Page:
Second, emotional ambivalence might also be confounded with semantic ambiguity, which is also known to facilitate processing in the LDT (e.g., Atchley, Grimshaw, Schuster, & Gibson, 2011; Hino, Kusunose, & Lupker, 2010; Hino, Lupker, & Pexman, 2002; Rodd, Gaskell, & Marslen-Wilson, 2002). Semantically ambiguous words receive their particular meaning depending on the context they are processed in (Rodd et al., 2002), which may lead to differences in perceived positivity and negativity ratings, depending on the respective context. For example, the German word “NOTE,” which was among the emotionally ambivalent words in Experiment 2, normally refers to the grades students receive in school, which might explain its negative connotation depending on the student’s experience. Depending on the context, “NOTE” also refers to the notes in a piece of music, which in turn might explain the positive connotation, or to bank notes, where “NOTE” would be a more infrequent term, however. In this example, emotional ambivalence and semantic ambiguity cannot be separated. Expecting that emotionally ambivalent words are more likely to also be semantically ambiguous than neutral words, semantic ambiguity might have affected the processing of the emotionally ambivalent but not of the neutral words in Experiment 2.
To test for these confounding variables, a post hoc linear multiple regression analysis was calculated, predicting the RT data collected for neutral and ambivalent words with positivity, negativity, their interaction, arousal, and the number of Dornseiff entries as predictors. Dornseiff groups represent different functional groups for classification of words based on their functional meaning (Dornseiff, 2004), which means that a word that is listed in more than one Dornseiff group is used in more than one semantic context and can therefore be considered to be semantically ambiguous. None of the explanatory variables reached significance in this analysis, but while Dornseiff entries and arousal clearly did not explain unique variance (all ps > .1), the three ESM variables at least approached significance. This result is not univocal evidence but suggests that negativity (β = 3.245, t = 1.768, p = .082), positivity (β = 3.354, t = 1.816, p = .074), and their interaction (β = −6.035, t = −1.871, p = .066) were not confounded with arousal or semantic ambiguity in Experiment 2.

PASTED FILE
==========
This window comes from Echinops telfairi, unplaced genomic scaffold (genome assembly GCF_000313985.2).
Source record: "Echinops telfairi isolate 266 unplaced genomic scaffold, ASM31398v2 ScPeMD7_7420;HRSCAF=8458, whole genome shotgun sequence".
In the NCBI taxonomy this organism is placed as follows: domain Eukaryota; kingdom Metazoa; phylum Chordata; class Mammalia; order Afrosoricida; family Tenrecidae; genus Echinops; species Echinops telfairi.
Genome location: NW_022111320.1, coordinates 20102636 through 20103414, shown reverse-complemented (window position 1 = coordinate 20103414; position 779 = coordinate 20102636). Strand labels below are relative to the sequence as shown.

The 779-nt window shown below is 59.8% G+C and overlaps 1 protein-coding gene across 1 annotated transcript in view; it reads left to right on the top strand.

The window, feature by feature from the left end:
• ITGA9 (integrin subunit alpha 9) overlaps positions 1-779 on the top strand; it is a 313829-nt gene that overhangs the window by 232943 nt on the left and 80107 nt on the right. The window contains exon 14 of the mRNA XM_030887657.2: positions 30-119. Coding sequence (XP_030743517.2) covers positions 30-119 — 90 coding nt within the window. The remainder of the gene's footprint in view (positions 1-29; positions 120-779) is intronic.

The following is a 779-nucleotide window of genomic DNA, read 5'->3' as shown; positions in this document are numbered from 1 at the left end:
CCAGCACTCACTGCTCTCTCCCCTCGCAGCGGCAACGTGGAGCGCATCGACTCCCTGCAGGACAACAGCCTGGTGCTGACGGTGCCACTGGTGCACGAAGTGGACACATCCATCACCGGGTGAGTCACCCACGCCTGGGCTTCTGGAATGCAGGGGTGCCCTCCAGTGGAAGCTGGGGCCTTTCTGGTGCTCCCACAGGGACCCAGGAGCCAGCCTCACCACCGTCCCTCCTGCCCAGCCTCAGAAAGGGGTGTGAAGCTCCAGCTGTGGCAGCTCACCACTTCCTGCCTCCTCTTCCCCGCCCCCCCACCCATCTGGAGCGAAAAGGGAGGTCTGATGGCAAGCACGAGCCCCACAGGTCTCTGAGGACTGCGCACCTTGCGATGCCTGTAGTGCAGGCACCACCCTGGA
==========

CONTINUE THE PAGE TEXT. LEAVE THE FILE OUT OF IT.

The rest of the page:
To explicitly test whether the lexical decision ambivalence effect from Experiment 2 was confounded with arousal or semantic ambiguity, a third experiment was designed with emotional arousal and semantic ambiguity being controlled for across all conditions. Arousal norms were taken from the BAWL-R and the number of Dornseiff entries was taken from the Leipzig Corpora Collection (see Biemann, Heyer, Quasthoff, & Richter, 2007). Mean number of Dornseiff dictionary entries were kept as low as possible, although it was not possible to exclude all words with Dornseiff entries >1. Using this better controlled stimulus material, a replication of a facilitatory effect for emotionally ambivalent words when compared with truly neutral words would strongly support a reconsideration of the emotional valence dimension in terms of the ESM. If, however, previous effects were biased by stimulus arousal or semantic ambiguity, no differences between neutral and emotionally ambivalent words should be observed. This would rather support a unidimensional valence conception within the two-dimensional affective space as proposed in Bradley and Lang (2000) or Russell (2003).
Altogether, 30 right-handed native German participants (24 female; M age = 27.6, SD = 5.9, range = 19-62) reporting normal or corrected to normal vision were recruited at the Freie Universität Berlin. Participants received course credit for participation, some participated voluntarily without recompense.
Material and procedure